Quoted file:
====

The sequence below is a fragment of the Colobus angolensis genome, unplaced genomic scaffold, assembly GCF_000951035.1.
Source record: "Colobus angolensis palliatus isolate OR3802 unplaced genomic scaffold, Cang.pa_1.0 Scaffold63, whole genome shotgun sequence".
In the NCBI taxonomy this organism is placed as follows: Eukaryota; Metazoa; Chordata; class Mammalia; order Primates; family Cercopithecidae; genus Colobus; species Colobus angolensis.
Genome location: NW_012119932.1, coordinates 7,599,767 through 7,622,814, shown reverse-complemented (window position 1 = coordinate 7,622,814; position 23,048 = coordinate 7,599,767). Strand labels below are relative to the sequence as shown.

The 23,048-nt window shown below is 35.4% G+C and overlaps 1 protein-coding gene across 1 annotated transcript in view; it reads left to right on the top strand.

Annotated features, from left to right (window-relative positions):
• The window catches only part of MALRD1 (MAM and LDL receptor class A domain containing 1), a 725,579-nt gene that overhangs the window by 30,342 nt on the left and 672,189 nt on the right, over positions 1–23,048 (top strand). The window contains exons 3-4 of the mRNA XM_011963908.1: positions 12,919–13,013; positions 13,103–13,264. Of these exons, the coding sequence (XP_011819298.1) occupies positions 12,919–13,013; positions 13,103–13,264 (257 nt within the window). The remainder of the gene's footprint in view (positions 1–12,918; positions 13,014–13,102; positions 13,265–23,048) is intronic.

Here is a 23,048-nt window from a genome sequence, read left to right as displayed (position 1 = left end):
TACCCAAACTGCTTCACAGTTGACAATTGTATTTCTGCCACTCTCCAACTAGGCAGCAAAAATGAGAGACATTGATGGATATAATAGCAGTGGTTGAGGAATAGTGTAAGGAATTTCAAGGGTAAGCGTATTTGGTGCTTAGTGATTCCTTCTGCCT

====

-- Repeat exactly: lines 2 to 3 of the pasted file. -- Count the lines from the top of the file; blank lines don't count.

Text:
Source record: "Colobus angolensis palliatus isolate OR3802 unplaced genomic scaffold, Cang.pa_1.0 Scaffold63, whole genome shotgun sequence".
In the NCBI taxonomy this organism is placed as follows: Eukaryota; Metazoa; Chordata; class Mammalia; order Primates; family Cercopithecidae; genus Colobus; species Colobus angolensis.